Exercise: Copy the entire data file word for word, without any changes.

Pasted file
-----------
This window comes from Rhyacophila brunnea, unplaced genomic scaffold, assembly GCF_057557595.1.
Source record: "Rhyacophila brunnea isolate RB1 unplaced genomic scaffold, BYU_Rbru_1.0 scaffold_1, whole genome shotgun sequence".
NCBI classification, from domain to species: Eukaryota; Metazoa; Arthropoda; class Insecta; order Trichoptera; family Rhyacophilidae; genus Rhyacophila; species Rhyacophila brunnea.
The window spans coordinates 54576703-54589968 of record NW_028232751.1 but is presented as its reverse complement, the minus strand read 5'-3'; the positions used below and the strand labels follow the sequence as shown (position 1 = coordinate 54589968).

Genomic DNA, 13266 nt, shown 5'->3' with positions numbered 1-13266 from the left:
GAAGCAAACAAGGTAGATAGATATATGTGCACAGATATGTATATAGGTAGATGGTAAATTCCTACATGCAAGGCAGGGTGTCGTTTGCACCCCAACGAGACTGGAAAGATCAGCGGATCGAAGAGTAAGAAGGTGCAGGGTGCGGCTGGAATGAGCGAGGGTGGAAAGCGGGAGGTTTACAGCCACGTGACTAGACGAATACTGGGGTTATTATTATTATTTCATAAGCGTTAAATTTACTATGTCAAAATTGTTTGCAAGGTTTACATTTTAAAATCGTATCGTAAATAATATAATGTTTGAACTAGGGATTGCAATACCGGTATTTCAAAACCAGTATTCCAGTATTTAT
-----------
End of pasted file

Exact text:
This window comes from Rhyacophila brunnea, unplaced genomic scaffold, assembly GCF_057557595.1.
Source record: "Rhyacophila brunnea isolate RB1 unplaced genomic scaffold, BYU_Rbru_1.0 scaffold_1, whole genome shotgun sequence".
NCBI classification, from domain to species: Eukaryota; Metazoa; Arthropoda; class Insecta; order Trichoptera; family Rhyacophilidae; genus Rhyacophila; species Rhyacophila brunnea.
The window spans coordinates 54576703-54589968 of record NW_028232751.1 but is presented as its reverse complement, the minus strand read 5'-3'; the positions used below and the strand labels follow the sequence as shown (position 1 = coordinate 54589968).

Genomic DNA, 13266 nt, shown 5'->3' with positions numbered 1-13266 from the left:
GAAGCAAACAAGGTAGATAGATATATGTGCACAGATATGTATATAGGTAGATGGTAAATTCCTACATGCAAGGCAGGGTGTCGTTTGCACCCCAACGAGACTGGAAAGATCAGCGGATCGAAGAGTAAGAAGGTGCAGGGTGCGGCTGGAATGAGCGAGGGTGGAAAGCGGGAGGTTTACAGCCACGTGACTAGACGAATACTGGGGTTATTATTATTATTTCATAAGCGTTAAATTTACTATGTCAAAATTGTTTGCAAGGTTTACATTTTAAAATCGTATCGTAAATAATATAATGTTTGAACTAGGGATTGCAATACCGGTATTTCAAAACCAGTATTCCAGTATTTAT